Agency: Fallon London
campaignlive.co.uk, Tuesday, 17 December 2002 12:00AM
Spielberg's sci-fi noir featured more than 15 major brands, including Gap, Guinness, Lexus, Nokia, Pepsi and Amex, with their logos appearing on video billboards throughout the movie - reminiscent of Blade Runner 20 years ago. Ad placements by major brands knocked roughly $25 million from DreamWorks' and 20th Century Fox's $102 million production costs for the film.
2. DIE ANOTHER DAY
A branding field-day where 007 sports an Omega watch, drives an Aston Martin, makes calls on a Philips mobile, flies with BA while carrying Samsonite luggage, reading High Life and listening to a Sony stereo. He drinks Finlandia vodka, Bollinger and 7 Up while Halle Berry wears Revlon makeup. Twenty companies signed deals worth up to £30 million.
3. AUSTIN POWERS IN GOLDMEMBER
Capitalising on the car's starring role and playing to the Americans' love of all things British, placing Austin Powers in a "Shaguar" Jaguar XK8 got results: sales almost doubled. Michael Caine drove BMW's new Mini Cooper. Pepsi, Heineken and Starbucks featured prominently, with appearances from Nokia, Taco Bell, Doritos, Subway, Applemac and AOL, totalling $70 million in promotion.
4. THE BOURNE IDENTITY
Action-packed Hollywood blockbuster featuring fugitive Matt Damon wearing a Tag Heuer watch and bad guy Clive Owen driving a BMW. Ironically, the escape car is a vintage Mini Cooper - not a glaring product placement - and they drive it in places such as stairways that they couldn't take a bigger car, thus maximising its potential.
5. MEN IN BLACK 2
Aiming to change its brand image to target a younger audience, Mercedes-Benz placed its E-Class model for free as "an adventurous and cool" opportunity for its launch in a marketing collaboration between Mercedes and Tristar Columbia. The telecoms company Sprint's wireless applications were featured being used by the agents. Burger King, Ray-Ban and Hamilton watches also appeared.
New York's Times Square was digitally reconfigured to incorporate visuals for most of the film's key promotional partners into one of the world's leading ad spaces. A real-life NBC billboard became an ad for Cingular, the movie's mobile phone partner. Other partners included Hershey and Kellogg, as well as United Airlines, Suntory Liquor, Marriott Hotels and Jansport.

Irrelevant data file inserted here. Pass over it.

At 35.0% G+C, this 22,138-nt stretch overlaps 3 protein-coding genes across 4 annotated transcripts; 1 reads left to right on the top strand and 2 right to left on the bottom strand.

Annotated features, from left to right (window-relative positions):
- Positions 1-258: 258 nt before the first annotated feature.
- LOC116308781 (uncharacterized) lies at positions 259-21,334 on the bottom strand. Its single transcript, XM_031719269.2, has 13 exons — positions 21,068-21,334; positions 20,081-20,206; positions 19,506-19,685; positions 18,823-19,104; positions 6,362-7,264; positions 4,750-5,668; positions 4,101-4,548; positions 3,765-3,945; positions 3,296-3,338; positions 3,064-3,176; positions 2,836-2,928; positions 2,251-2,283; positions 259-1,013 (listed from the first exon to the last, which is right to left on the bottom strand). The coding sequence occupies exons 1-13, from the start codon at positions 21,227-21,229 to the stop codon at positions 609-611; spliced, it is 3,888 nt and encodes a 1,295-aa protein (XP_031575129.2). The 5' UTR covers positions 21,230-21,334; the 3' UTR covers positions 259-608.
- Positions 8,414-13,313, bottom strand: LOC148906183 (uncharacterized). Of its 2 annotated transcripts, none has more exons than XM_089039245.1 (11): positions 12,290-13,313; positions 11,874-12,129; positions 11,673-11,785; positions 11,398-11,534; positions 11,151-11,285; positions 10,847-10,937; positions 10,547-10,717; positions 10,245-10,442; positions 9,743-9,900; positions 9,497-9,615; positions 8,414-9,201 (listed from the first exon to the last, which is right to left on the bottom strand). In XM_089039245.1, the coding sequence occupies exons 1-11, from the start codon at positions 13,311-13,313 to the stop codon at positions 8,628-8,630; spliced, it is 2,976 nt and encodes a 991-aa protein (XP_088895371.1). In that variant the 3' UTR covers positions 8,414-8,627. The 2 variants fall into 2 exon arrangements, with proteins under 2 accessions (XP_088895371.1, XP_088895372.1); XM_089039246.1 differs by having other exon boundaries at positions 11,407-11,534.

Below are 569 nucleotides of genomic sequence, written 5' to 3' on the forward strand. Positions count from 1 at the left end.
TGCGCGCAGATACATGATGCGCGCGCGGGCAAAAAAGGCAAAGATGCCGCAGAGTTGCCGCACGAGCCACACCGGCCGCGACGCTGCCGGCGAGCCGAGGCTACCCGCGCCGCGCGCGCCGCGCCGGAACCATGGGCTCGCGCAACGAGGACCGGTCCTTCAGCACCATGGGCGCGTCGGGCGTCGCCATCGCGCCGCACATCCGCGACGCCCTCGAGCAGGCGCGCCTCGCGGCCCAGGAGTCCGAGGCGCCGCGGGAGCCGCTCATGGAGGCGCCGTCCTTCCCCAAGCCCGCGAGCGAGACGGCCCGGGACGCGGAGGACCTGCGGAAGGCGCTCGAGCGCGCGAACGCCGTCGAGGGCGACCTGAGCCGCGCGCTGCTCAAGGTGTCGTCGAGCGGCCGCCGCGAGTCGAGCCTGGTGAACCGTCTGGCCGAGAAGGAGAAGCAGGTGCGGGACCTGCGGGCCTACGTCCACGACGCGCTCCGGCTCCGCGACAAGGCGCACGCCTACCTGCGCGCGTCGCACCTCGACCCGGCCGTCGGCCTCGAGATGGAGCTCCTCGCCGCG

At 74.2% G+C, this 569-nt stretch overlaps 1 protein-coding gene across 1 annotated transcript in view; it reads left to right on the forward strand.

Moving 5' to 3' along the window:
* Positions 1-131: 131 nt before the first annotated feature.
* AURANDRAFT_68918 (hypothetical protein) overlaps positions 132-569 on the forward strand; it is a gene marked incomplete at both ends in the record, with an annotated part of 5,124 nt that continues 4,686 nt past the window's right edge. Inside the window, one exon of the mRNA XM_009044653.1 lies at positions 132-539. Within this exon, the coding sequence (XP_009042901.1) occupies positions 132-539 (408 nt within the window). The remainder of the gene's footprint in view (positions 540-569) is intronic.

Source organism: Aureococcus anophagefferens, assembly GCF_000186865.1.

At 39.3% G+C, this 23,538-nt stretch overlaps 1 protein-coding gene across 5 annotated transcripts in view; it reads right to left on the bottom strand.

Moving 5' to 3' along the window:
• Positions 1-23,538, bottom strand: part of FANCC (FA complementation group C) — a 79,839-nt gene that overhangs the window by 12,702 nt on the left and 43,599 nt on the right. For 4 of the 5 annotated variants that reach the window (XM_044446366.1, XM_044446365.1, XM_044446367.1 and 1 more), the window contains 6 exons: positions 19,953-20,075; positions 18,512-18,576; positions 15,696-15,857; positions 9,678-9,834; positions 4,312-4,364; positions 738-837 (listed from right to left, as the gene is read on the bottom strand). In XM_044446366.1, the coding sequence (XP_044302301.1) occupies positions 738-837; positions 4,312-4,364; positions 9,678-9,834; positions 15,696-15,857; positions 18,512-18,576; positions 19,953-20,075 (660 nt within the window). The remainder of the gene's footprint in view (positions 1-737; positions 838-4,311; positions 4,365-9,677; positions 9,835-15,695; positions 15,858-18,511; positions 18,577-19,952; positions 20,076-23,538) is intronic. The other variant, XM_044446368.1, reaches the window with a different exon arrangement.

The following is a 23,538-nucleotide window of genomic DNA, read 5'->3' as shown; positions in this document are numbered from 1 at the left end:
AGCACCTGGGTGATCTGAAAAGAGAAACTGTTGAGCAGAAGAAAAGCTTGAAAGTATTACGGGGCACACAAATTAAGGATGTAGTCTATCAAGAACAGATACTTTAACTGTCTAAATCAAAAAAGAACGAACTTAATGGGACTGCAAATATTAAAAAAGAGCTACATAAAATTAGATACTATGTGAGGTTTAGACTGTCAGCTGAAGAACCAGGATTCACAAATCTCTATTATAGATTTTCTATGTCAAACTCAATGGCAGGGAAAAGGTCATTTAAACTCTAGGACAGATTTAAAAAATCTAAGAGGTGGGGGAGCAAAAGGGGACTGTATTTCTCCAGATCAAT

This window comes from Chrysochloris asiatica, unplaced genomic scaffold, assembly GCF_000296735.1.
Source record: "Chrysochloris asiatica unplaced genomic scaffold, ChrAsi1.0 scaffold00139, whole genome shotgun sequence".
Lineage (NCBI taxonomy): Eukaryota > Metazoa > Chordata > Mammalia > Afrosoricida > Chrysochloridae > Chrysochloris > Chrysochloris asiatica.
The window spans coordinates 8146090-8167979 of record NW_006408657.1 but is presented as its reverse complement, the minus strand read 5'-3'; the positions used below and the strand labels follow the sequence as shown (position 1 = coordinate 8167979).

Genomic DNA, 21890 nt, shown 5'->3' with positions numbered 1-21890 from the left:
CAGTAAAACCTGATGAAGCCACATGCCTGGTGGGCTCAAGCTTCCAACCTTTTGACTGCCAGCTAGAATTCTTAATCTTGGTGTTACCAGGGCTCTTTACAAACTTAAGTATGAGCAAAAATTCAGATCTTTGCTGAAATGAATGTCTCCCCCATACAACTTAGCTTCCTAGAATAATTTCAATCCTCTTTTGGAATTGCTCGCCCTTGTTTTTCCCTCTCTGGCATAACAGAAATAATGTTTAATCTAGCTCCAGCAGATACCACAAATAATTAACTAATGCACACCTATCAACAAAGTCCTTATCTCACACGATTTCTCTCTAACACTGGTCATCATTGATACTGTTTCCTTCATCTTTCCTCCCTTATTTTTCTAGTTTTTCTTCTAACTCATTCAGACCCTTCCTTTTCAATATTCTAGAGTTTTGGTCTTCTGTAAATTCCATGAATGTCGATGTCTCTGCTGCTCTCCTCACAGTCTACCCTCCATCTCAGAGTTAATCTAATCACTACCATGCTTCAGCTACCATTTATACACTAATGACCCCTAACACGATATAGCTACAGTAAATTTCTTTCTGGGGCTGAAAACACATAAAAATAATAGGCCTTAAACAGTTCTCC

7. SCOOBY DOO
The infamous animated canine is seen being fed Heinz's Snausages Scooby Snacks (dog biscuits) several times within the movie through a licensing agreement between Heinz Pet Products and Warner Bros. Scooby Doo was used as the launching ground for the product. This affiliation led to record sales. According to Nielsen, the snacks achieved top-ten status within the category after just a few months on shelf.
Kaante, a Hindi-language remake of Reservoir Dogs, features Coca-Cola India's popular drink, Thums Up; a clever collaboration, given that Hindi films are huge in that market. The partnership saw a scene written into the script in which a character who has sworn off alcohol orders a Thums Up at the bar. Kaante is the first project by Leo Entertainment, Leo Burnett Chicago's new subsidiary. Thums Up, with its slogan "Taste the thunder", was looking for a film that would fit its macho image.
9. BLUE CRUSH
Billabong USA collaborated with Universal Pictures for the launch of Blue Crush, a movie about female surfers - who are seen sporting its apparel. With record branding throughout, Blue Crush is the biggest budget surf movie to date and the first branding deal of its type within the industry. Other brands making a splash were L'Oreal, Drakkar Noir, Gordon and Smith Surfboards.
10. EIGHT CRAZY NIGHTS
Sony has led the way with brand placement in this no-holds-barred animated musical comedy set largely in a shopping mall. Out on Thanksgiving weekend, it gives prominent space to chains including Foot Locker, Ben & Jerry's, Taco Bell, Spencer Gifts, Victoria's Secret, Sbarro, Dunkin Donuts, The Sharper Image, Body Shop, Panda Express - which even has its logo animated - 7-11 and Tie Rack. Phew.
This article was first published on campaignlive.co.uk